Apple lovers: Don't expect to be sporting around the iWatch anytime soon. New rumors suggest Cupertino is experiencing some manufacturing problems with the iWatch.
The Information reports that the iWatch team is having a hard time deciding on a screen technology that works with its battery. MacRumors reported the smartwatch showed battery life problems in 2013 while the company was trying to implement a longer-lasting battery that would allow the device to live without charge for up to five days. The smartwatch is said to have a 100mAh battery compared to the iPod Nano's 105mAh battery. The iPhone 4S and 5 also have a history of battery life problems.
The watch's rumored curved, glass display may also have something to do with the holdup. Last week, Apple supplier Corning announced it would be mass producing a curved version of its crack and scratch-resistant Gorilla Glass used in iPhones. Also a few months ago, rumors swirled saying that the iWatch would reportedly be equipped with a plastic, bendable OLED monitor.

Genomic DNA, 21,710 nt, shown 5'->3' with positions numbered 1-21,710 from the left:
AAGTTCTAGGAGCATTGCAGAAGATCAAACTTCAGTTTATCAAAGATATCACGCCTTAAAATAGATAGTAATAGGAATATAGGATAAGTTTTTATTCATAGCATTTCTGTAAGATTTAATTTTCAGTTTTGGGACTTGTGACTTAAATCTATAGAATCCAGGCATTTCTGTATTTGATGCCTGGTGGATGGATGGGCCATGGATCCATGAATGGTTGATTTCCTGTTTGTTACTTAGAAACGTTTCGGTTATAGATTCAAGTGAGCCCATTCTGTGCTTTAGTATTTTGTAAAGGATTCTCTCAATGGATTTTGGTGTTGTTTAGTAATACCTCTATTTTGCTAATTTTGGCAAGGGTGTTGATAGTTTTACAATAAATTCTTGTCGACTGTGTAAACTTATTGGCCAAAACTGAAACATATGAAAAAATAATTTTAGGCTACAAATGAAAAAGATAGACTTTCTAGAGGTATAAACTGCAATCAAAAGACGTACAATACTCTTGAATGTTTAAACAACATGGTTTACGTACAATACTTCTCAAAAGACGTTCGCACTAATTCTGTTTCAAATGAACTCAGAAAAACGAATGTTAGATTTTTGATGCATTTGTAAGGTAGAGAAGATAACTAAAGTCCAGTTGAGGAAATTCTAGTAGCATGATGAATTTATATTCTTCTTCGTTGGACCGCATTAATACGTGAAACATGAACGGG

Another sign of trouble comes from the confirmed rumor that Apple has been seeing less than a 50% yield rate due to molding issues. DigiTimes reported that the tech giant was having issues applying surface treatments to its metal injection molded (MIM) frames, which is said to occur when trying to mold a device into a particular shape. More difficulties came with manufacturing when trying to apply MIM components typically used on the inside of devices to the outside of the smartwatch.
Apple also reportedly ended iWatch’s “advanced prototyping” due to unspecified manufacturing issues late last year. More trouble came when Apple lost significant iWatch team member Bryan James, who left the company for home mechanization company Nest Labs.
The combination of the quality demand, development process, and leadership rearranging may all contribute to the iWatch’s stunted growth. But, despite production hurdles, the iWatch is still expected to launch in 2014--though probably later in the year--with a team of 100 reported "bright minds" working on it.